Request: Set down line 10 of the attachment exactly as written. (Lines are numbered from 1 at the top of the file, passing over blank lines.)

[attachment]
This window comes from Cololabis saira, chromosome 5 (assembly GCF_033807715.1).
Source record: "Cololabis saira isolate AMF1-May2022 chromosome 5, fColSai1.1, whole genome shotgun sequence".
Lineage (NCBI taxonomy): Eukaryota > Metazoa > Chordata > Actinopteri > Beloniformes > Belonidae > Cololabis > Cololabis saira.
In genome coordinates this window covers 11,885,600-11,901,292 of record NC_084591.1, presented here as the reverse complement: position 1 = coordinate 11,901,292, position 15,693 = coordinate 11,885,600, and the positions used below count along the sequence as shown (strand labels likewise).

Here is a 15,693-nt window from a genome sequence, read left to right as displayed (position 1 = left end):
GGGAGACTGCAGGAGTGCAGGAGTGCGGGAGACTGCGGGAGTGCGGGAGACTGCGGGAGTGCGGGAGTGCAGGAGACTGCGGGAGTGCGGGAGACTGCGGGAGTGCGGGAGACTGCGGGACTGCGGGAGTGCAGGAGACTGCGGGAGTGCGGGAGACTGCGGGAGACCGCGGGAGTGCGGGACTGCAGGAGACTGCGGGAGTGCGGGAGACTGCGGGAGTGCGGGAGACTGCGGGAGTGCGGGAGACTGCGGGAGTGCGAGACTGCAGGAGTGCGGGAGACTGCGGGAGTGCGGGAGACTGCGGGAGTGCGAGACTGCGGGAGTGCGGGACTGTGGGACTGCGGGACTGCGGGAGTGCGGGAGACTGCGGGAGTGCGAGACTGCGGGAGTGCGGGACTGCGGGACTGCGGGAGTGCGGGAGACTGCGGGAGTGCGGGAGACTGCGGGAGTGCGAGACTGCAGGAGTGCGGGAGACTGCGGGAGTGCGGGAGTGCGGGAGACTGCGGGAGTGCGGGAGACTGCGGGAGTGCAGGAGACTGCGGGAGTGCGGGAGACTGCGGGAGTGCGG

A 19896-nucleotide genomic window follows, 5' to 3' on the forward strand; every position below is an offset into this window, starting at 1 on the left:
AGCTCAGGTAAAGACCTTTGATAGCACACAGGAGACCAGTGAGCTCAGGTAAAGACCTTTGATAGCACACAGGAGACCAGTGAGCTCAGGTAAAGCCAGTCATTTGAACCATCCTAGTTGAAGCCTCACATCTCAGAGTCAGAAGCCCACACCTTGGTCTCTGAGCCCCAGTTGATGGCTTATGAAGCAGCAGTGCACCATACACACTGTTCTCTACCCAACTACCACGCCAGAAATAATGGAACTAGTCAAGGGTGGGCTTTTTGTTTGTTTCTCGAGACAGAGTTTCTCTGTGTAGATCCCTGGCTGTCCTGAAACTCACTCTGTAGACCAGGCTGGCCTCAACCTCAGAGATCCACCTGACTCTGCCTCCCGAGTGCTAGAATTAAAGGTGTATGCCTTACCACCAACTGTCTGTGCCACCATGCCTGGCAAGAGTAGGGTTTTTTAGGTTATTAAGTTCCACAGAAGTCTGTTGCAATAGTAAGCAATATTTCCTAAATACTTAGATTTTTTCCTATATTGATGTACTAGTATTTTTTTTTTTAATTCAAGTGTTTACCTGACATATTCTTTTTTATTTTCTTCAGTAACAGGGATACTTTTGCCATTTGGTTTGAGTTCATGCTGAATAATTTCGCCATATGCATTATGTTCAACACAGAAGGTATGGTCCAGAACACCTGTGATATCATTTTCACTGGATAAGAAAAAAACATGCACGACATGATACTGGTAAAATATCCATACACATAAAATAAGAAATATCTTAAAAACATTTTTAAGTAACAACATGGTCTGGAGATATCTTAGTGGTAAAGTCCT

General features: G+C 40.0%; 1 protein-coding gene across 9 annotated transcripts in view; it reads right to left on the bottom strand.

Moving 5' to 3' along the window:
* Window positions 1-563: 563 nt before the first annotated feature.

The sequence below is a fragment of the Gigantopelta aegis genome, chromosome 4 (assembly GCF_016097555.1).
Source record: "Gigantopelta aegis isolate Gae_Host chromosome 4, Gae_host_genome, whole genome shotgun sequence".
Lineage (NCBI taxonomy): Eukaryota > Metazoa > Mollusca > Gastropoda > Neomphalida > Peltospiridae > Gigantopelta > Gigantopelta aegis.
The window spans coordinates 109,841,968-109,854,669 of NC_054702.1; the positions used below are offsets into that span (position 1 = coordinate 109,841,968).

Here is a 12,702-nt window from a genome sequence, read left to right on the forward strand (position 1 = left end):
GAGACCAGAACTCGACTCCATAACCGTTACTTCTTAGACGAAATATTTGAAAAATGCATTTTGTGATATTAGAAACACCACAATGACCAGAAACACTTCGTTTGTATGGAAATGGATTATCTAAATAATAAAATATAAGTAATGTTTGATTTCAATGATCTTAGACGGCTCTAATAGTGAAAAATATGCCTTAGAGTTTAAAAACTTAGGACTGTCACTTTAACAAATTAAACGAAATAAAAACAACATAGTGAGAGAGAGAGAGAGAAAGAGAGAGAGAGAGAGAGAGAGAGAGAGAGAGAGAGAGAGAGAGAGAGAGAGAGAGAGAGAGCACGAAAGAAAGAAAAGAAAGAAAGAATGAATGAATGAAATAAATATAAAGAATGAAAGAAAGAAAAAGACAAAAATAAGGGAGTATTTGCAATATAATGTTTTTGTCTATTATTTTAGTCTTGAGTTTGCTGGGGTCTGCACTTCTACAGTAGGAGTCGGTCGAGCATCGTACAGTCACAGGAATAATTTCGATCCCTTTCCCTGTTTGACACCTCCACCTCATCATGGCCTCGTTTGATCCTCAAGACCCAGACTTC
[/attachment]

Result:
Moving 5' to 3' along the window: